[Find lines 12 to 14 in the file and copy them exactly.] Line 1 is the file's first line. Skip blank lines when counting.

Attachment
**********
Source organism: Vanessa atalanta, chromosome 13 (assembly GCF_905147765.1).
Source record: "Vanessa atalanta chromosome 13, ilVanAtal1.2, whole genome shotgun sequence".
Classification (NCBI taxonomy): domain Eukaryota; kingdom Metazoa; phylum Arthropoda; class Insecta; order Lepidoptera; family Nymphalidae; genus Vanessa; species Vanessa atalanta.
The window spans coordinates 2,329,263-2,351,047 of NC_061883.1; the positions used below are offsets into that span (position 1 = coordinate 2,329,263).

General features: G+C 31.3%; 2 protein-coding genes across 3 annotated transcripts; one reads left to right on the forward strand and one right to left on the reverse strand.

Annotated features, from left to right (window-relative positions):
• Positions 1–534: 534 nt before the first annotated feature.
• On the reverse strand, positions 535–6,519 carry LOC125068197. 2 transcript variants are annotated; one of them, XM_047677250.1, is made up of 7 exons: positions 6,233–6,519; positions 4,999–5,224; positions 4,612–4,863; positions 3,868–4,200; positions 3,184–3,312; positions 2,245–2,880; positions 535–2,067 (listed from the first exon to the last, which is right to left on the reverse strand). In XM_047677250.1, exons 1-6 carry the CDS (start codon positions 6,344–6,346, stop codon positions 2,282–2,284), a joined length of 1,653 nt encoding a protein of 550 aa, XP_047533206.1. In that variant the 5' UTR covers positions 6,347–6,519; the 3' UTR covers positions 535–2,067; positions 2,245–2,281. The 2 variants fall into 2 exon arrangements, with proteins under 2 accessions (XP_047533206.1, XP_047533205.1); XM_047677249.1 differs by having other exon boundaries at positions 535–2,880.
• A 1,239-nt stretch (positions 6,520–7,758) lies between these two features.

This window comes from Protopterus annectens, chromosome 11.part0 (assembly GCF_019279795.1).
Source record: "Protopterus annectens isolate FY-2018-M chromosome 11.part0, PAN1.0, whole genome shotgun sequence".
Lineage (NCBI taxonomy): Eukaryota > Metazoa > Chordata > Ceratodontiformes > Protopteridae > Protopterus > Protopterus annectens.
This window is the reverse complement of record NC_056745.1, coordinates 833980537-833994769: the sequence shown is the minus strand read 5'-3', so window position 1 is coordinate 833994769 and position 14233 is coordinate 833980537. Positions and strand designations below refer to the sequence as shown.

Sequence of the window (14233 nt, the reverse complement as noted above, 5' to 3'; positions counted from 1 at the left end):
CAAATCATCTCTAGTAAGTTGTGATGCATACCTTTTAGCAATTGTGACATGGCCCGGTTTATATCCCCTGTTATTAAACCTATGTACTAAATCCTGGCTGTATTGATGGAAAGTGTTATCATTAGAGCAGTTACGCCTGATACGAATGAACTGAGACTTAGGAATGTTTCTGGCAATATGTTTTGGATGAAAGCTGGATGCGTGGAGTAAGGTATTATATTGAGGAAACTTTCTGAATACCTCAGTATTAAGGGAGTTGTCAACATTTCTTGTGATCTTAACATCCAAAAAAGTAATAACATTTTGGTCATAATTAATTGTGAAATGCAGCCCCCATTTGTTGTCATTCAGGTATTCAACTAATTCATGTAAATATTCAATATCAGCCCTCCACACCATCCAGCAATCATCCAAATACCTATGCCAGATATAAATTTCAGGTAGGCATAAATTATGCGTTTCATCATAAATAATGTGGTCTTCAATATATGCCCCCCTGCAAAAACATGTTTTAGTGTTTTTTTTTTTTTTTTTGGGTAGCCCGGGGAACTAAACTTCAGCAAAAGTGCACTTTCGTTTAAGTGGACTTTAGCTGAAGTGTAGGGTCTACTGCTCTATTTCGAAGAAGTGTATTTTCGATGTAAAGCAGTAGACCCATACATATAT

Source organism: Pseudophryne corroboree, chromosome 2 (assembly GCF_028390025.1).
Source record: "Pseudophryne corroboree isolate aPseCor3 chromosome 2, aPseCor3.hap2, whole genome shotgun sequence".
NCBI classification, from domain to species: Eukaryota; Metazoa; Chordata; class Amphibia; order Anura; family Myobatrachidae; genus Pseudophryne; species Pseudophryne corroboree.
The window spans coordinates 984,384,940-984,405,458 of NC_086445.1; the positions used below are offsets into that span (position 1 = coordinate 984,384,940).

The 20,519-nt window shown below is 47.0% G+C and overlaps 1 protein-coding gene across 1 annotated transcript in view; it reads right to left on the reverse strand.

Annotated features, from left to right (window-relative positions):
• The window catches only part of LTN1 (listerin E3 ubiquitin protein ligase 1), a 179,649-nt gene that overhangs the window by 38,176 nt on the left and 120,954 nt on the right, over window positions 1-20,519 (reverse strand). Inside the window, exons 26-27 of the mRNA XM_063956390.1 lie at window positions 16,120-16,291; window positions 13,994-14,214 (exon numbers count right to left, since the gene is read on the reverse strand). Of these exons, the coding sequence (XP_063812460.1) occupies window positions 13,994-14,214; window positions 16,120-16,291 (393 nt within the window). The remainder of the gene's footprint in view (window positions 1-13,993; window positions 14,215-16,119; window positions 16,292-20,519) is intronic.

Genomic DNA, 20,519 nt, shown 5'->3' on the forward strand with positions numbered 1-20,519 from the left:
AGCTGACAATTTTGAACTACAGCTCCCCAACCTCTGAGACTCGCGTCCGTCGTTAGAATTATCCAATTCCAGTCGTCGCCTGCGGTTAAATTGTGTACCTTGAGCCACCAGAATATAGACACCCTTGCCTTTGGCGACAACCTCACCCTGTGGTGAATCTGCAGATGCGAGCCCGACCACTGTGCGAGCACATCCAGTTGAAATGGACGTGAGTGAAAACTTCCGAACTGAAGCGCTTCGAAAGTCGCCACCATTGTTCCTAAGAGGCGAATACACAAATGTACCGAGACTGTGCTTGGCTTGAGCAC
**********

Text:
Lineage (NCBI taxonomy): Eukaryota > Metazoa > Chordata > Ceratodontiformes > Protopteridae > Protopterus > Protopterus annectens.
This window is the reverse complement of record NC_056745.1, coordinates 833980537-833994769: the sequence shown is the minus strand read 5'-3', so window position 1 is coordinate 833994769 and position 14233 is coordinate 833980537. Positions and strand designations below refer to the sequence as shown.

Sequence of the window (14233 nt, the reverse complement as noted above, 5' to 3'; positions counted from 1 at the left end):